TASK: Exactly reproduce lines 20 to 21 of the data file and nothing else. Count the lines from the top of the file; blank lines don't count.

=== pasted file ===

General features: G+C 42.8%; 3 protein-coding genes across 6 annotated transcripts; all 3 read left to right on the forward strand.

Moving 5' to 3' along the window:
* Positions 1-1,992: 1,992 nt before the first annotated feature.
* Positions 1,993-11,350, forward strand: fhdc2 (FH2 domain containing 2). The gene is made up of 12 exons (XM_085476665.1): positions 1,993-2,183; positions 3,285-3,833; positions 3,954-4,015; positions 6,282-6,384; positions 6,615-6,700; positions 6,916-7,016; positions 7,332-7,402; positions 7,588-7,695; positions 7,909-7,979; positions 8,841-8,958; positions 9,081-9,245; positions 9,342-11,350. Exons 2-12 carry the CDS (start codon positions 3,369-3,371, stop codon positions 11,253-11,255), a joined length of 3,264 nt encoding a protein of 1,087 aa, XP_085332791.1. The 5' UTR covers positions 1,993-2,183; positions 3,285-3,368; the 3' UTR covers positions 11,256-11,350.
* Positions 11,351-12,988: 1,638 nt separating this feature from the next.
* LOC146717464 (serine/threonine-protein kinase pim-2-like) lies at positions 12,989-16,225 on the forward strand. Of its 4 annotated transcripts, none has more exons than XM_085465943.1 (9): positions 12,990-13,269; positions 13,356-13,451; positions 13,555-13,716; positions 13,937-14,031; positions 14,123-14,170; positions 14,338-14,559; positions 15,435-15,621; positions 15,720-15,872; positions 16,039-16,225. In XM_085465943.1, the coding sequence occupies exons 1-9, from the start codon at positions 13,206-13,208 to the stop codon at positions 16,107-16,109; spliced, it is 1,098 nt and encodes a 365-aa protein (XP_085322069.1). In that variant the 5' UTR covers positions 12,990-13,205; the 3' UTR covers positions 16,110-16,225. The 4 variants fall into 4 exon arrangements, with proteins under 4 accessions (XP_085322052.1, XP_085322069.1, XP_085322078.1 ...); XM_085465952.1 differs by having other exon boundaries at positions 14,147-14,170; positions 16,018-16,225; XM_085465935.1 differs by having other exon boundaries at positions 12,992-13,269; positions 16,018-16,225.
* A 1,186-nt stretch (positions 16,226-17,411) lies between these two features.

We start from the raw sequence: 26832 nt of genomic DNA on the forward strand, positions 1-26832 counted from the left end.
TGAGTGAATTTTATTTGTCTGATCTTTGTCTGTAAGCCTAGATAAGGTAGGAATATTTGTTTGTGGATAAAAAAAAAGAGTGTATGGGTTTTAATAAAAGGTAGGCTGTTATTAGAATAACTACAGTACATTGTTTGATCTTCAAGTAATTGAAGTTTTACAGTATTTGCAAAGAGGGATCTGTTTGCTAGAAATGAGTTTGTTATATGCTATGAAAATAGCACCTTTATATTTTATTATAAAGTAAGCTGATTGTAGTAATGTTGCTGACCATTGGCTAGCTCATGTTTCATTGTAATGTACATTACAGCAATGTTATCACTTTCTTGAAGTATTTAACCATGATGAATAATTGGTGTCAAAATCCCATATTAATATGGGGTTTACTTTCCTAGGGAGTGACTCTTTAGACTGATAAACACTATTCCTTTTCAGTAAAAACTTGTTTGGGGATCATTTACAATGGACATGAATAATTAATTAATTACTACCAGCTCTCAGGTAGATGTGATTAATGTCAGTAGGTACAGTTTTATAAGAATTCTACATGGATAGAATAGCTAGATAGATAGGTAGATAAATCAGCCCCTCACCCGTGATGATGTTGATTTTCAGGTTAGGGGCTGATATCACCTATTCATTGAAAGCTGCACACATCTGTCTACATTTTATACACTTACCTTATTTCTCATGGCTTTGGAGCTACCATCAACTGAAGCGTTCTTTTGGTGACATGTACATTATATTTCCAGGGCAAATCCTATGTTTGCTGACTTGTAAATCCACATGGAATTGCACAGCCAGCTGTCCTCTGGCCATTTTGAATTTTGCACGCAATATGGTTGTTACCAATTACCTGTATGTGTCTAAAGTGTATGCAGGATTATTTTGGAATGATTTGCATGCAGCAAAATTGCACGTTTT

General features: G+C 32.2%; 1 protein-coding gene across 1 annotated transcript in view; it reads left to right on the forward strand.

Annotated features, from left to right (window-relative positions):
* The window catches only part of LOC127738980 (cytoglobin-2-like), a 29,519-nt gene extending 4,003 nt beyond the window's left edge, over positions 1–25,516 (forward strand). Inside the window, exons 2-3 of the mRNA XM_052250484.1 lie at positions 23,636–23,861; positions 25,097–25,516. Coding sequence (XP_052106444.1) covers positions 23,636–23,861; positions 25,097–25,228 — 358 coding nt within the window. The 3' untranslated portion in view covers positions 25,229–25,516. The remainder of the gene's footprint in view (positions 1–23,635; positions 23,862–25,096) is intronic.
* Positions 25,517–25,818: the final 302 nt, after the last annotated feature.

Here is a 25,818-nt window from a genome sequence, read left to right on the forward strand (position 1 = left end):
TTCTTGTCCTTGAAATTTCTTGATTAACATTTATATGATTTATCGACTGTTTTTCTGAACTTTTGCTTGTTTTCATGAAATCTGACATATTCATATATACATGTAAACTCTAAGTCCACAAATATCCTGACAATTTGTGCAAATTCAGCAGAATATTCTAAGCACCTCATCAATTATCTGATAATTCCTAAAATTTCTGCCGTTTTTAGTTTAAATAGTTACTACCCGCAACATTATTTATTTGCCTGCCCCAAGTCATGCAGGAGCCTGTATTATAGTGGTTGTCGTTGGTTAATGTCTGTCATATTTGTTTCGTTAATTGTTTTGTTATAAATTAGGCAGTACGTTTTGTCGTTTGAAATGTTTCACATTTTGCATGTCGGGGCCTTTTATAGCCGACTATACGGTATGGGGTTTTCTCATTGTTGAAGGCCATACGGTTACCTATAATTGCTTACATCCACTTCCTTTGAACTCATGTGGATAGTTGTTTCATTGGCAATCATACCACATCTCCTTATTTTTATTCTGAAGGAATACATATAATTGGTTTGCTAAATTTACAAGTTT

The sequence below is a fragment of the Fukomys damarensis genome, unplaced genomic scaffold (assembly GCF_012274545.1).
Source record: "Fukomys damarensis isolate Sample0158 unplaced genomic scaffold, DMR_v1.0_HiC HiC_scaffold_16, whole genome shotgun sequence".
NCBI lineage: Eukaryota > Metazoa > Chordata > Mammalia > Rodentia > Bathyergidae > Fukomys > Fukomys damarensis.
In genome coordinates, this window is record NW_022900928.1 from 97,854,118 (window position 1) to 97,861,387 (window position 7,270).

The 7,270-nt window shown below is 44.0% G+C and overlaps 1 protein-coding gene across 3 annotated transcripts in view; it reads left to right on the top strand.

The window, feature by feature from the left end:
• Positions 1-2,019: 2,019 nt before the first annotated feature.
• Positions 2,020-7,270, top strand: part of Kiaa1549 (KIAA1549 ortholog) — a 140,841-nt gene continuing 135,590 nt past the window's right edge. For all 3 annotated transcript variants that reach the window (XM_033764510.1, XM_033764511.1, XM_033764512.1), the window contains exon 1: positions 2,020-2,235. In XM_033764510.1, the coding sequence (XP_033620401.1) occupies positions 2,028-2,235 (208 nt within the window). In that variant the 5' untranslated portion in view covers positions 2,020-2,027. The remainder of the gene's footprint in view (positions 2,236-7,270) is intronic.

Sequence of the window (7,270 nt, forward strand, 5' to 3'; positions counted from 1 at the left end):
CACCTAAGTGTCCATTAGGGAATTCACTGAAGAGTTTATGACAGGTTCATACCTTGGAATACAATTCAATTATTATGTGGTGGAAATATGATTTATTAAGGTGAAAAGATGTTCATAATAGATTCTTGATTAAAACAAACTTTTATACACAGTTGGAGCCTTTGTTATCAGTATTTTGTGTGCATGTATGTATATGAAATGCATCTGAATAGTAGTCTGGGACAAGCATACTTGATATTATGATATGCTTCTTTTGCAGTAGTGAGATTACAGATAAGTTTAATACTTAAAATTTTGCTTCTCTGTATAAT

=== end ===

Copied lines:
The 7,270-nt window shown below is 44.0% G+C and overlaps 1 protein-coding gene across 3 annotated transcripts in view; it reads left to right on the top strand.

The window, feature by feature from the left end: